In those remarkable conversations with priests which Pope Benedict has engaged in, he speaks of “the scandal” of celibacy, the scandal of a life, the scandal of a witness you seek to embrace. “For the agnostic world,” he says, “the world in which God does not enter” this is a very great scandal. The celibacy of the Catholic Priesthood lived in its integrity “is a great sign of faith, of the presence of God in the world” (10th June 2010). It has been a hallmark of the Catholic Priesthood which never ceases to draw the fascination of the world. Yet this way of life would be unthinkable and unimaginable without Christ. “It exists because Christ, who makes it possible, exists” (Cardinal Hummes, reflections on 40th Anniversary of “Sacerdotalis Caelibatus”). And Christ exists not, we recall today, as an historical memory for those who must wonder “what would Jesus have done?” No! He is the Lord who is truly present, loving and redeeming us now. To this the celibacy of the Catholic Priest gives a constant witness.
Sometimes people will say to you celibacy is an unnecessary imposition, and it is often easier to explain celibacy on grounds of practicality. Yet this celibate life, this gift of self, rests on grounds of faith. Where faith is lacking, where the perspective of the Ascension and of Eternity is lost, celibacy would indeed seem to be an incomprehensible imposition by ecclesiastical authority. But as Pope Paul wrote in the Encyclical Letter he promised the Fathers of the Second Vatican Council he would write powerfully affirming it as a priceless gift, priestly celibacy is a brilliant jewel, guarded by the Church for centuries. Pope Paul wrote: “by a daily dying to himself and by giving up the legitimate love of a family of his own for the love of Christ and of his Kingdom, the priest will find the glory of an exceedingly rich and fruitful life in Christ …” An element of real sacrifice is, of course, part of every Christian vocation, not least the vocation of marriage and the family. From my own experience, and the experience of countless generations of priests, the sacrifice involved in celibacy seems small compared with the joy of a gift which allows us to give the whole of our lives to Christ as a priest.
You often hear voices calling for an end to priestly celibacy as it has been lived in the Catholic Church. From my own reading of history, those voices have never been lacking. Yet this is precisely because the witness to which we are called is a radical one. I would ask you always to question their view not so much of celibacy but of the Priesthood itself. When we reflect on the Priesthood as it has been taught and lived by the Church and witnessed to in the lives of countless saints the giving of a life, of my life and yours, seems very little. St. John Vianney, our patron, was overwhelmed by the greatness of this gift and the task entrusted to a human creature, “How great is a priest,” he would say, “If he realised what he is, he would die not of fear but out of love …only in heaven will the priest fully realise what he is.” When we recognise the reality of the Priesthood we would wish to give all of ourselves, all of our lives in return knowing this would never be enough.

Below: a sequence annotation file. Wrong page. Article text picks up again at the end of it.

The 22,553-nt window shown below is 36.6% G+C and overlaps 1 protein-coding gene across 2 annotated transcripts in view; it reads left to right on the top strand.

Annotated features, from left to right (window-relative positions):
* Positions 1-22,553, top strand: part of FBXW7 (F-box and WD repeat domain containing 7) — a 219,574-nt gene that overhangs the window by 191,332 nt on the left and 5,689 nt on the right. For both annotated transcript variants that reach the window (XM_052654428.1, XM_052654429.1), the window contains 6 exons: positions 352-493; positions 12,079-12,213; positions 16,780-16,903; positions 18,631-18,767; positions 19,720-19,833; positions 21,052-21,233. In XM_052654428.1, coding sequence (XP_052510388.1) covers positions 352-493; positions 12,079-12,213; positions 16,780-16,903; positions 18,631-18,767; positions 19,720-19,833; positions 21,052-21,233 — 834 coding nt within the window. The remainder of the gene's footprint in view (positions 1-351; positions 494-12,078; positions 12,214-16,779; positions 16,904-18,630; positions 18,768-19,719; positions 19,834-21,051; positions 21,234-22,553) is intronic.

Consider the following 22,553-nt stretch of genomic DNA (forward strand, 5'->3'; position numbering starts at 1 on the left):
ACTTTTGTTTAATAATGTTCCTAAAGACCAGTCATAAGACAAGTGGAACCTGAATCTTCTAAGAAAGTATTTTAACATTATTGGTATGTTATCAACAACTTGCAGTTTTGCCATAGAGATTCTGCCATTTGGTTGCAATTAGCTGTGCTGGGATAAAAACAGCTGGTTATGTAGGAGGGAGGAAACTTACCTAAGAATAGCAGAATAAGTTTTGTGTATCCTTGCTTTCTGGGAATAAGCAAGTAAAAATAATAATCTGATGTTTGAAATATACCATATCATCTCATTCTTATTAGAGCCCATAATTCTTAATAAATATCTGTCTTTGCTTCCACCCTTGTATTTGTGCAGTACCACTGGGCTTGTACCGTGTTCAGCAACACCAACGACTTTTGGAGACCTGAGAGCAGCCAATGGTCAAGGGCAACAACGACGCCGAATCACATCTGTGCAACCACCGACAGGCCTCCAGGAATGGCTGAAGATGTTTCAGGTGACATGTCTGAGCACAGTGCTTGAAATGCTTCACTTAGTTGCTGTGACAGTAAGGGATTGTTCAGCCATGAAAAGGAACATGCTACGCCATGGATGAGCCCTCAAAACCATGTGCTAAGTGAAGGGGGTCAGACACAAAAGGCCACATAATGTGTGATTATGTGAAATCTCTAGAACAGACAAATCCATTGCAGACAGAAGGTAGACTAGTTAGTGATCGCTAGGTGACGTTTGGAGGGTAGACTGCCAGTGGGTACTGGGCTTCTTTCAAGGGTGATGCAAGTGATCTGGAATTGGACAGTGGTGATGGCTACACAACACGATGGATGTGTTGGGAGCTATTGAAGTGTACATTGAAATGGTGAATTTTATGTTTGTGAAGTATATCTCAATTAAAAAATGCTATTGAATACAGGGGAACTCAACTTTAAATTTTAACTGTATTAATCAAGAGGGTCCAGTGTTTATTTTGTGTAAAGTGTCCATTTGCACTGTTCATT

We know celibacy is not demanded of the Priesthood by its nature yet we also see through the centuries that this intimate connection of celibacy and the priesthood is not a contrived one. Celibacy was not an arbitrary imposition of an ecclesiastical law arising from historical conditions which have now passed. The councils which enacted laws of celibacy in the earliest centuries, of perfect continence for the clergy, had no doubt that they were acting on an apostolic tradition and they explicitly declared this. The Popes of our own time have reaffirmed the celibate Priesthood in powerful and moving terms. We think of Blessed John XXIII, Pope Paul VI, Blessed John Paul II, and our present Holy Father Pope Benedict. This is, I believe, because the witness of the celibate Priesthood is not something less needed today: it is more needed than ever before! Our Lord tells us on this day of the Ascension: “when the Holy Spirit comes on you, then you will be my witnesses … to the ends of the earth” (Acts 1:8). In all that apostolic celibacy gives witness to yesterday and today may we be such witnesses, joyful witnesses, to the end of our lives. Amen.